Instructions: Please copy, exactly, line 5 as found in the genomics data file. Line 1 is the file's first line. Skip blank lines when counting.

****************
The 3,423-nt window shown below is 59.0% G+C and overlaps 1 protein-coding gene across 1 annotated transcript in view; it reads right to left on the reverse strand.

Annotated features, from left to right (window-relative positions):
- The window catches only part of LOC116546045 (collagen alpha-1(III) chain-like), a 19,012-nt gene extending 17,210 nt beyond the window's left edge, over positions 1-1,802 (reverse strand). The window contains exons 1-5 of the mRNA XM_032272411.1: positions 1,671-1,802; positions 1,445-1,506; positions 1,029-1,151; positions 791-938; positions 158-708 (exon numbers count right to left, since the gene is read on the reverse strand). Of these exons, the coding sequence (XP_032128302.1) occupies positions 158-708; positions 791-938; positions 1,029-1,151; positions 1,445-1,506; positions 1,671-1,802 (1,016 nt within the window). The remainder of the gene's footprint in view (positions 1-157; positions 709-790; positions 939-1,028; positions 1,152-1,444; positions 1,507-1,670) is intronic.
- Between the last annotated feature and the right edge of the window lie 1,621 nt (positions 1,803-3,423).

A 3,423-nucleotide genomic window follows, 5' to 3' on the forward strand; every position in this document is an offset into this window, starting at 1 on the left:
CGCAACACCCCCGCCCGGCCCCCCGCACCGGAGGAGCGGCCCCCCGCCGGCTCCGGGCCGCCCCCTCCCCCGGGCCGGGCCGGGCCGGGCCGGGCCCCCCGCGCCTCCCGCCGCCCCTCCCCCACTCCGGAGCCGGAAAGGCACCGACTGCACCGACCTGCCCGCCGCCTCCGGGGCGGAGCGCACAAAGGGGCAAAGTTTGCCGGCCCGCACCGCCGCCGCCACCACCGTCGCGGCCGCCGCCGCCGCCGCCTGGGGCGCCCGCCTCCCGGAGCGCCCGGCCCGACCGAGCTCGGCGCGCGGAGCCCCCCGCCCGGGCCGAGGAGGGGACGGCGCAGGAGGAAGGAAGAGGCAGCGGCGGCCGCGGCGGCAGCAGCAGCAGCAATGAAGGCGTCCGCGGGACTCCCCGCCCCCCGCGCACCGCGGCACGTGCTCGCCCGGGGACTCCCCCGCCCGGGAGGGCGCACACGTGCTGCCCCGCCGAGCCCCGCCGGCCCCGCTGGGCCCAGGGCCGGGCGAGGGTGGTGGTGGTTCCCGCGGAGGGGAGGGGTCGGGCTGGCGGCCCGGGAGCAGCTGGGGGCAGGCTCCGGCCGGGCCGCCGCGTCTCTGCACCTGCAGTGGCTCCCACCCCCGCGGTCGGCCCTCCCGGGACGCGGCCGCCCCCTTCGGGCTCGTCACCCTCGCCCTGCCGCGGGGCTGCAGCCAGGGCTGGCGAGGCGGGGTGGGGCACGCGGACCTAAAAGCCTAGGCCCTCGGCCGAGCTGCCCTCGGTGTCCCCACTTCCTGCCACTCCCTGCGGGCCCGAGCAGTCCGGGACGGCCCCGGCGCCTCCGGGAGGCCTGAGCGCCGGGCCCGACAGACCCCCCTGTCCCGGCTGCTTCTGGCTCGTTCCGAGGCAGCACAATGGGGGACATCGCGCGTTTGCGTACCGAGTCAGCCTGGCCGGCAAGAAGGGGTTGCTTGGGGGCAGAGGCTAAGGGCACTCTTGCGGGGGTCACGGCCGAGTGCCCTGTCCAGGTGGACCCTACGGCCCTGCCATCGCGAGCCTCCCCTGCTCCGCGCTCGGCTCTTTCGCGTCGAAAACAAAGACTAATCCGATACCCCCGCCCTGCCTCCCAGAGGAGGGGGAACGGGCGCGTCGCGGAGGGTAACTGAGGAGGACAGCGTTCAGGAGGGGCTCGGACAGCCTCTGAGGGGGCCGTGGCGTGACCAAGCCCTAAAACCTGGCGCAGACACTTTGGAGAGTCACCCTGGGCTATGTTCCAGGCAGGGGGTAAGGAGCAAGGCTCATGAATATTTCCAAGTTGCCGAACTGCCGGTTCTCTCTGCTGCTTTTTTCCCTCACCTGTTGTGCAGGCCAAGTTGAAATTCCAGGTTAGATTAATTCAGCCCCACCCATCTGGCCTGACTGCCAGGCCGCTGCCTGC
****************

A 3,423-nucleotide genomic window follows, 5' to 3' on the forward strand; every position in this document is an offset into this window, starting at 1 on the left: